Need for trained personnel

Like every other industry, there is a need of skilled personnel in this industry too. Besides the IATA certificate which is only academic, the personnel need a lot of soft skill training. Clients today need a host of services and not just an air ticket. It may be product knowledge, visa, insurance or foreign exchange or about a self driven car or only the weather.

 

Travel and Tourism - India being multi-cultural- there is a never ending scope in the industry

“Our job is not complete unless and until we don’t give all the information to the clients. A client can get to buy an air ticket on the net. But it is still cumbersome for him/her to get all the related information. Hence, we need to be travel consultants and not just ticketing agents,” asserts Mamta Nichani, chairman, managing committee member, TAAI.

It has become imperative today to change the mindset in order to forge successful careers in the travel and tourism industry. Hitherto, the travel distribution role was performed by traditional travel agents and tour operators. They were supported by global distribution systems or tour operators’ videotext systems (or leisure travel networks). The coming of the Internet created the conditions for the emergence of interactive digital televisions and mobile devices selling directly on the Internet by allowing users to access the airline reservation systems, web-based travel agents and travel portals. This has gradually intensified competition. Consequently, traditional travel agents must re-engineer their business processes in order to survive and remain competitive. Research findings point out to the evolving nature of business in a globalised environment and the necessary strategic adjustments in human resources management.

Future of the industry

Expressing his views on the future of the travel and tourism industry and of the travel agents Prasad says, “The future is very bright. A 15-20 per cent growth can be seen in the next 5-6 years. Tourism revolution has yet to begin in India. Interest in India is beginning to catch up and it certainly has a long way to go.”

He further adds, “The internet can never replace personal contact. Travel agents are here to stay provided they adapt to the changing environment, adopt emerging technology and understand customers as well as cater to their needs.”

Says Ashwani Kakkar, CEO, Mercury Travels, “Globally, the travel and tourism industry is the single largest industry in the world. It is the best wealth distributor as an industry.”

The list is endless, for you can find many a reason and more to travel. All of these have a specific need and require knowledge of the local customs and people besides information on the destination which can be attained in a limited way from the internet. The Travel agents fulfil this very need and create not just a holiday or a trip but an experience to remember.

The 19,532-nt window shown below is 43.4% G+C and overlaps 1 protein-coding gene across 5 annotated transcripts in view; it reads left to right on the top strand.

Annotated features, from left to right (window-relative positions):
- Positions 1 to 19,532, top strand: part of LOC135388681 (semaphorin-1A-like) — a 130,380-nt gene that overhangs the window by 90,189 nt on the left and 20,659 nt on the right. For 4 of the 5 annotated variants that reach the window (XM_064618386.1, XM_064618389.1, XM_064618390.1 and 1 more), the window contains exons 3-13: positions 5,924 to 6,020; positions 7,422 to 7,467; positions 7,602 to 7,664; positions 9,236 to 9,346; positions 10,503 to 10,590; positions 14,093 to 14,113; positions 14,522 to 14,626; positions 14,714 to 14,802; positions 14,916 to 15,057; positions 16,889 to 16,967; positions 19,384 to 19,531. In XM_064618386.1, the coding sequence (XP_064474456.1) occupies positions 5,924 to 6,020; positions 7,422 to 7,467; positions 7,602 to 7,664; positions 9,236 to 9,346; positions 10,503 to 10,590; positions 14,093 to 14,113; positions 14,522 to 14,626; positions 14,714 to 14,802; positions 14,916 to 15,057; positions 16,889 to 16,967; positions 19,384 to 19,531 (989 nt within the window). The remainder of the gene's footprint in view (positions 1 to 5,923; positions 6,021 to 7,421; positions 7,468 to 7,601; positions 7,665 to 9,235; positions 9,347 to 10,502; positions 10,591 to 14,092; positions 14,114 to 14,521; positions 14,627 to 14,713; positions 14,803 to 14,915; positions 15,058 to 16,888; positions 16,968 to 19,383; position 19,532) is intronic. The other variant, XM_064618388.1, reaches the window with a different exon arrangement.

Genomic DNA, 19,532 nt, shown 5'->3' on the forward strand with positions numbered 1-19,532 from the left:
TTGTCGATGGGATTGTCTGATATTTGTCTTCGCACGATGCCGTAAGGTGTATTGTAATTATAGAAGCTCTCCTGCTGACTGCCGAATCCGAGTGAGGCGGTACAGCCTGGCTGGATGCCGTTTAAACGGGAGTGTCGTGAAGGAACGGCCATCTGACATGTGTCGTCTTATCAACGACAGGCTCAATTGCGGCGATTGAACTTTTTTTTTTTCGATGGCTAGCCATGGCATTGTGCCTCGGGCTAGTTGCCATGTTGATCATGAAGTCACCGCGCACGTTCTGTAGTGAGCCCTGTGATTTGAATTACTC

How To Bounce Back

The tourism industry could convert crisis into opportunity

 

The economic downturn and the terror attacks in Mumbai have adversely impacted tourism. But in many ways tourism is an antidote to terrorism; tourism is a catalyst for employment creation, income redistribution and poverty alleviation. One of the best ways to fight the terrorists is to support India’s beleaguered tourism industry.

The Indian tourism industry will be resilient and bounce back as it did post-September 2001. The present crisis presents an opportunity. There was an even bigger crisis in Indian tourism in 2001-02. The attacks on the World Trade Center in New York, war in Afghanistan, withdrawal of flights, attack on Parliament House in New Delhi and troop mobilisation on the India-Pakistan border meant that Indian hotels had just 20-25 per cent occupancy. International tour operators had removed India from their sale brochures and inbound Indian tour operators had switched to outbound operations.

Then tourism was positioned as a major driver of India’s economic growth and its direct and multiplier effects were harnessed for employment generation, economic development and providing impetus to infrastructure development. At a time, when the national tourism boards of Thailand, Singapore and Malaysia had stopped their advertising, promotion and marketing budgets, the ‘Incredible India’ campaign was launched to bring back consumer demand, generate momentum and enhance growth in the tourism industry. This was also a period when the tourist infrastructure around Ajanta Ellora, Mahabalipuram, Kumbalgarh, Chittorgarh, the Buddhist circuit and at Humayun’s Tomb was improved.